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Thunderbirds to restart with new format

Football Alberta recommends six- or nine-a-side games
Tbirds file web
The Westlock Thunderbirds football team will operate more like a cohort of no more than 50 individuals—including players, coaches, and trainers—and will likely be its own league with six- or nine-a-side games, depending on enrolment numbers.

WESTLOCK — With the OK from the provincial government and Football Alberta, the Thunderbirds are starting up football this summer with a new setting and within their own league.

It’ll be six-a-side or nine-a-side games if the province is still in Phase 2 of reopening, explained coach Jon Kramer. The Thunderbirds will act as their own league, since the requirements ask for separate cohorts of no more than 50 people, including coaches and trainers.

The plan is to start mid-August with a training camp—the one that was supposed to take place in May. Then, the season can get going mid-September.

No decision has been made yet on which format to go with for August, since it’ll likely be informed by registration numbers.

"We might even just switch it up from week to week on who's on whose team,” said Kramer.

“Because all of these guys have played together, so much of the fun of football too is competing against people you don't know. That's hard to recreate, but we'll find ways to get the students competing and just enjoy being out there.”

Still, Kramer says this type of faster-paced football is a really good alternative to no football at all.

“I think the kids will have a lot of fun learning it because, again, it's fewer people on the field compared to the 12-a-side, there's lots more room to run and catch and that kind of stuff,” he said.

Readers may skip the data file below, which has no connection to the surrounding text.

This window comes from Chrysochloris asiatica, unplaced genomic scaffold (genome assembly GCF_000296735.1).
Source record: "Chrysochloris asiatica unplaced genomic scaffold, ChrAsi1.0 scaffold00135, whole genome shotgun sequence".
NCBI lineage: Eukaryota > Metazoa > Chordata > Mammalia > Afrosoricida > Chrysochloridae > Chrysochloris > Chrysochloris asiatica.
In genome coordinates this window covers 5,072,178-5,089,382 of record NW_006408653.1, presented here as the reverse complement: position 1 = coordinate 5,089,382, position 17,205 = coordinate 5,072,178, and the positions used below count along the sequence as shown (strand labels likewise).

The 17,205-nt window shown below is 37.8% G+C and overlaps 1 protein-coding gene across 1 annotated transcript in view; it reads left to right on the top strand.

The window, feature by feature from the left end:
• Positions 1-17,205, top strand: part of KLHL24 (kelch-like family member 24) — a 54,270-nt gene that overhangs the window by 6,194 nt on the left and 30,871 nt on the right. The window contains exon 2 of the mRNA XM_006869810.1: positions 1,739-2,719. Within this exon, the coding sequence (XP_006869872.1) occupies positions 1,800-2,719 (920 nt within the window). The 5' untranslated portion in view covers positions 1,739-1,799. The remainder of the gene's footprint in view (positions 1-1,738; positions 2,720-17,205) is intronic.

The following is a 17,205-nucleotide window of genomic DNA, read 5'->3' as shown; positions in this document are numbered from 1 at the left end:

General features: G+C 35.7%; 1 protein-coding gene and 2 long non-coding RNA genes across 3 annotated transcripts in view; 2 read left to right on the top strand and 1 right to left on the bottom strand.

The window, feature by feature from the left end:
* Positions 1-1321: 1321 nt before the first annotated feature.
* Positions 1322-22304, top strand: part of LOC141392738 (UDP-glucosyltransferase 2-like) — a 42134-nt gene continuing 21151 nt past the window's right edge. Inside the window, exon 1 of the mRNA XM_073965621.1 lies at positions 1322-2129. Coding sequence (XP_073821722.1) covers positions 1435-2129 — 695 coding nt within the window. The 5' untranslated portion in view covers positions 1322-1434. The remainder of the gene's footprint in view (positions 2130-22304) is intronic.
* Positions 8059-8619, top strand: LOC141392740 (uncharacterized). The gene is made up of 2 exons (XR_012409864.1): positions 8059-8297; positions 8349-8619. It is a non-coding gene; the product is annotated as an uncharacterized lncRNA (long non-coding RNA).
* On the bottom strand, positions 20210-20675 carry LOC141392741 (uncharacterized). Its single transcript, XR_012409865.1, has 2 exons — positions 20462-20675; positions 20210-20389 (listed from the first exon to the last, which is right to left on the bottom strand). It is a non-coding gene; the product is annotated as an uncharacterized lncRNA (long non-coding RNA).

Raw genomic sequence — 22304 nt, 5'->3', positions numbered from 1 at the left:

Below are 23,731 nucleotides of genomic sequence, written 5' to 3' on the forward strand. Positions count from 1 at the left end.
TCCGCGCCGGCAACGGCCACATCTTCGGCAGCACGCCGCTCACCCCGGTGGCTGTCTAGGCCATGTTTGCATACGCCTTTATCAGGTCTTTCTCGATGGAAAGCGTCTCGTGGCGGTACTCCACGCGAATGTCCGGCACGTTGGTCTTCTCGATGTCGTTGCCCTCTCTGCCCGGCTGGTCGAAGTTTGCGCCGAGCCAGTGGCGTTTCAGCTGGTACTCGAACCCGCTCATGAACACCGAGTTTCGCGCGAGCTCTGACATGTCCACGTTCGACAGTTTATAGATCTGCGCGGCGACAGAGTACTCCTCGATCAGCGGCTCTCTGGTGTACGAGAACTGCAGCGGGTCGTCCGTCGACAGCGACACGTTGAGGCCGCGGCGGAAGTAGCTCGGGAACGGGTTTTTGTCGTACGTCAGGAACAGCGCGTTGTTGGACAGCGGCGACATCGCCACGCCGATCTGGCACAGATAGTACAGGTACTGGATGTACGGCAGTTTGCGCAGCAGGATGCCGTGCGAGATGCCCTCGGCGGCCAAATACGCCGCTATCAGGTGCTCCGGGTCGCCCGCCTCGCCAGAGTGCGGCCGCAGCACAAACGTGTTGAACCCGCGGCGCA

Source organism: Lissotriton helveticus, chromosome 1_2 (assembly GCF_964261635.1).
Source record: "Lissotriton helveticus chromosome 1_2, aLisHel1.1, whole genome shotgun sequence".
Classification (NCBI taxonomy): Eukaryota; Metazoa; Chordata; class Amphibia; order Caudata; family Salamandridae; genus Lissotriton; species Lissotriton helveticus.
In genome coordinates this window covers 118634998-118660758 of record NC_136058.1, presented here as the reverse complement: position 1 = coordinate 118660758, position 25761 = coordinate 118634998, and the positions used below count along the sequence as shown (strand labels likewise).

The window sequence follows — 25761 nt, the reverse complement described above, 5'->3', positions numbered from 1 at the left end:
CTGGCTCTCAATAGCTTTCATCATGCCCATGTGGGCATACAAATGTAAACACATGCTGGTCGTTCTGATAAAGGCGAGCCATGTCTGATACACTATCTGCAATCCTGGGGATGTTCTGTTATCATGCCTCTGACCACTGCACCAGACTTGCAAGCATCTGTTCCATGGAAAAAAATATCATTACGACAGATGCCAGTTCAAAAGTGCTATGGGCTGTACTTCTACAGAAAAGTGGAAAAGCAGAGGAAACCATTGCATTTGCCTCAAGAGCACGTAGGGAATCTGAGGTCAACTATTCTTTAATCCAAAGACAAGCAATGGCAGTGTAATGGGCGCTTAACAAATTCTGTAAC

And it’s not the first time a new arrangement has crossed his mind either.

“For a couple of years, we've looked at doing nine-a-side football. It's really popular over in Saskatchewan for a lot of the smaller centres and schools, but it hasn’t taken off here in Alberta,” said Kramer.

“This would give us a chance to try that out. It's still really good football, it's a little bit more high scoring. And then we're hoping that more schools in Alberta would latch on to it, enjoy it, and that would be kind of where we're going in the future.”

The season will likely end mid-October. That’s because kids can’t play more than one sport at once, and they can’t start a new one within 14 days of ending another. It’s meant to keep cohorts separate in all sports.

“I think a lot of sports are going to come together and find ways to make things work for the youth. That's kind of why we do this anyway. I think it'll work out.”

In part, some strict rules about the daily operations for games and practice will help keep everyone safe, especially for a high-contact sport: “sign in, separate water bottles, no huddling up.” Plus, referees are asked to stay with one cohort and be part of that community.

“We got a lot of learning to do, but everybody's pretty adaptable. We'll see what the hurdles are and we'll do our best to clear them,” says an optimistic Kramer.

Because there will be virtually no traveling this season, registration fees have dropped to $250 for high school and $175 for the bantams. Online registration is open online at www.westlocktbirds.com.

Players from Barrhead and Athabasca can continue to be part of the Thunderbirds.

“We're hoping that we can get a full roster. We'd probably be about 40 students when you add in the coaches and trainers and things like that.”

And it doesn’t sound like it’ll be that hard to fill those spots.

"A lot of the players I've talked to are excited to be with their friends, be active, and go at it again.”

One thing that remains to be figured out: what to do with audiences. Sports that have resumed—or are set to resume soon—across the world have been playing in empty arenas. For the Thunderbirds, the large outdoor field is an advantage.

"Sometimes, people will park their vehicles (at the field) and if it's not soaking wet like it's been all spring, that's a great way to let grandparents and parents, people who are part of their own cohorts, exist around the field,” says Kramer.

None of that is set in stone though, although the coach is encouraged by people’s creative ways to “gather responsibly,” especially for the staple Friday Night Lights game.

Andreea Resmerita, TownandCountryToday.com





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